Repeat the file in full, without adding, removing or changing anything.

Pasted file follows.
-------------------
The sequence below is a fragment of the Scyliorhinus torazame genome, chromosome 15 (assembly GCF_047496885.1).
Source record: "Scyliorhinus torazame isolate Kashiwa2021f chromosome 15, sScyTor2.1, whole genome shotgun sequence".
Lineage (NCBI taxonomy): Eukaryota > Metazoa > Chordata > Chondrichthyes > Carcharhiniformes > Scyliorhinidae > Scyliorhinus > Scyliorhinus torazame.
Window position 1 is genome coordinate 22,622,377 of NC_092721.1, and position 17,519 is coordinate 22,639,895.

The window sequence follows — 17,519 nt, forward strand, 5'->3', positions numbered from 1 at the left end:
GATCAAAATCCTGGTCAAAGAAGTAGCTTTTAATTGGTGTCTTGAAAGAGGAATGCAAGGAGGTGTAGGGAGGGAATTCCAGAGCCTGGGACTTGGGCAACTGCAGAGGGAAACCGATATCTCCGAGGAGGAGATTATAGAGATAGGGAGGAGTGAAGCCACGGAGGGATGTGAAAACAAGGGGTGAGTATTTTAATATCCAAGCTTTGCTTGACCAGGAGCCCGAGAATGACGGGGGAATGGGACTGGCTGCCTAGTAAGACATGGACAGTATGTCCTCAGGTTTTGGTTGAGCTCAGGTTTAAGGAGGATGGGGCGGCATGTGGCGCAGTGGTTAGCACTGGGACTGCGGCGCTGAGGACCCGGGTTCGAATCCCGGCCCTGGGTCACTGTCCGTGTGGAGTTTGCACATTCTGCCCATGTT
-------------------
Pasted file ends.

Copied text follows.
The sequence below is a fragment of the Scyliorhinus torazame genome, chromosome 15 (assembly GCF_047496885.1).
Source record: "Scyliorhinus torazame isolate Kashiwa2021f chromosome 15, sScyTor2.1, whole genome shotgun sequence".
Lineage (NCBI taxonomy): Eukaryota > Metazoa > Chordata > Chondrichthyes > Carcharhiniformes > Scyliorhinidae > Scyliorhinus > Scyliorhinus torazame.
Window position 1 is genome coordinate 22,622,377 of NC_092721.1, and position 17,519 is coordinate 22,639,895.

The window sequence follows — 17,519 nt, forward strand, 5'->3', positions numbered from 1 at the left end:
GATCAAAATCCTGGTCAAAGAAGTAGCTTTTAATTGGTGTCTTGAAAGAGGAATGCAAGGAGGTGTAGGGAGGGAATTCCAGAGCCTGGGACTTGGGCAACTGCAGAGGGAAACCGATATCTCCGAGGAGGAGATTATAGAGATAGGGAGGAGTGAAGCCACGGAGGGATGTGAAAACAAGGGGTGAGTATTTTAATATCCAAGCTTTGCTTGACCAGGAGCCCGAGAATGACGGGGGAATGGGACTGGCTGCCTAGTAAGACATGGACAGTATGTCCTCAGGTTTTGGTTGAGCTCAGGTTTAAGGAGGATGGGGCGGCATGTGGCGCAGTGGTTAGCACTGGGACTGCGGCGCTGAGGACCCGGGTTCGAATCCCGGCCCTGGGTCACTGTCCGTGTGGAGTTTGCACATTCTGCCCATGTT